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Fibrillary Astrocytoma
Joseph Junewick, MD FACR
over 7 years ago
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Cuboid Fracture

Case Detail

Anatomy: Musculoskeletal
Junewick
Joseph Junewick, MD FACR
Diagnostic Category: Trauma
Created: over 6 years ago
Updated: over 6 years ago
Tags: PEDS
Modality/Study Types: MR CT
Activities:
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History

Teenager with lateral foot pain after pole vaulting injury.


Case Images


Diagnosis

Cuboid Fracture

Clinical Notes

Negative radiographic examination of the foot.

Findings

MR – T1 hypointensity and T2 hyperintensity in the cuboid on the sagittal and axial imaging indicating microtrabecular edema. Note the linear low signal in the anterior-inferior cuboid on the sagittal images representing fracture.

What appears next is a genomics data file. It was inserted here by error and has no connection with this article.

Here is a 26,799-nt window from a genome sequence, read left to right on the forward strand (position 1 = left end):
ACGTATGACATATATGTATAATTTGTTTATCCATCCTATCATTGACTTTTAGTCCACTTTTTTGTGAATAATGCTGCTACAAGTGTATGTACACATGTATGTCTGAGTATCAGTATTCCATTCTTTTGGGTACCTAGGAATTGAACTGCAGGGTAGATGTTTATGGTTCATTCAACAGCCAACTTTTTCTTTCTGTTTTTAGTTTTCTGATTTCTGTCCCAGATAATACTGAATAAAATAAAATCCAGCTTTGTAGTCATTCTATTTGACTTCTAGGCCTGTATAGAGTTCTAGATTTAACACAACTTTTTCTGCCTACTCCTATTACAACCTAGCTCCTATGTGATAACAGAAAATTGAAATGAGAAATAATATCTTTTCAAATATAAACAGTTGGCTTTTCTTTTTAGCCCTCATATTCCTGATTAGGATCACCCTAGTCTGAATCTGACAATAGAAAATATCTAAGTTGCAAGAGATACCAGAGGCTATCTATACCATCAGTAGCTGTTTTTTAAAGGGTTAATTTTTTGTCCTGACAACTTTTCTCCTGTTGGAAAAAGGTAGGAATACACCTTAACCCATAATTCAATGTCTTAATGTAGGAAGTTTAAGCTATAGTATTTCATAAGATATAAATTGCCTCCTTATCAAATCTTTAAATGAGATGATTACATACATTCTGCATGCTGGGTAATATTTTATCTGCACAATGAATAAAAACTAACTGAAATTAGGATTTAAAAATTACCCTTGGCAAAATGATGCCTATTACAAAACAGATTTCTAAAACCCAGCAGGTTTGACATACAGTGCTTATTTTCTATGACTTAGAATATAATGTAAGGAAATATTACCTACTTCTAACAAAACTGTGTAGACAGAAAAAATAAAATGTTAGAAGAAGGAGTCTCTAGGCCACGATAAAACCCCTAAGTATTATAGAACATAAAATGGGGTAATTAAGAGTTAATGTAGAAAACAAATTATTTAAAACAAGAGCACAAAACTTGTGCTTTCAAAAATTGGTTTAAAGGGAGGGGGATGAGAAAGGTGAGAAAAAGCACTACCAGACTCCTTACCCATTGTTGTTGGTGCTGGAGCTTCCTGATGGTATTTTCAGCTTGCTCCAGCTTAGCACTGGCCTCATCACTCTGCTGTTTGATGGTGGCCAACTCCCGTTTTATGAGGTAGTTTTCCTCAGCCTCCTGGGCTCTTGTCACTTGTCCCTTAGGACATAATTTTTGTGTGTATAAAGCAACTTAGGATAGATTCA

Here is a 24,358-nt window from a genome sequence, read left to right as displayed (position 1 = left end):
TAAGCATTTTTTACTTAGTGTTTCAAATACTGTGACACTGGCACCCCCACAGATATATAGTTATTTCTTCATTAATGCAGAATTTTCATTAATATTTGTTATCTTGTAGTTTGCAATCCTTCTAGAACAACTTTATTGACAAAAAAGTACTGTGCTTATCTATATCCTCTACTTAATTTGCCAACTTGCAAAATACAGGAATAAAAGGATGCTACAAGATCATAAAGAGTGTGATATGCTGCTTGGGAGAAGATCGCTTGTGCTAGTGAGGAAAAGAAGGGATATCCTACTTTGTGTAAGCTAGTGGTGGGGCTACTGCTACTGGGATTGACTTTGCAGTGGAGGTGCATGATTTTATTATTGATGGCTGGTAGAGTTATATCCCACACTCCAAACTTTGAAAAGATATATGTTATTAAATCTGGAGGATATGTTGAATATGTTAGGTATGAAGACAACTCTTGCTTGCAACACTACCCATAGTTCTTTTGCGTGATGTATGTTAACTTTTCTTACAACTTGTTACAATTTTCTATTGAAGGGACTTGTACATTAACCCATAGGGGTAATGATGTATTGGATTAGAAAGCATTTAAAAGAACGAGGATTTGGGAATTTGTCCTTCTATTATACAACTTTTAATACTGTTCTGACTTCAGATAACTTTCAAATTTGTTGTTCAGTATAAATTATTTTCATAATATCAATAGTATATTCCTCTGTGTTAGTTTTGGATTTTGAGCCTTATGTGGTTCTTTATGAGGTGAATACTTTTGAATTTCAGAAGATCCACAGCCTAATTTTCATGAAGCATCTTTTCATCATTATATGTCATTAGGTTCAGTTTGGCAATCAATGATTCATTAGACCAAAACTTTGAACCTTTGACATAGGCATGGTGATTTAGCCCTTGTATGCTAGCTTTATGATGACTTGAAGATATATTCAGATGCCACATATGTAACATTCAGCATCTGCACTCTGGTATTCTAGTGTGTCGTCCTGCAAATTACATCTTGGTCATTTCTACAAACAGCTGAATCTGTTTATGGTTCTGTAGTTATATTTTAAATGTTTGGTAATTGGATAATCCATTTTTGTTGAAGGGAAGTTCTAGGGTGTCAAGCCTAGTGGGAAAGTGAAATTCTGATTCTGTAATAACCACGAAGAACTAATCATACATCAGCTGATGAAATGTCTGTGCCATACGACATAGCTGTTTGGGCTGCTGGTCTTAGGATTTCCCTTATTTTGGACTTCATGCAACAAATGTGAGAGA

CT – Sagittal reformat performed 4 weeks after initial injury shows a healing fracture of the anterior-inferior corner of the cuboid.

Discussion

Cuboid fractures are uncommon. Ligament and capsular avulsions are most likely but the cuboid can be involved complex fracture dislocations, stress injuries and even toddler-type fractures. With abduction, the cuboid can be compressed by the calcaneus and lateral metatarsals resulting in fracture. Compression can shorten the lateral column and result in acute or chronic distractive forces medially and/or distubance of the arch.

Reference

Hunter JC, Sangeorzan BJ. A nutcracker fracture: Cuboid fracture with an associated avulsion fracture of the tarsal navicular. AJR (1996); 166:888.



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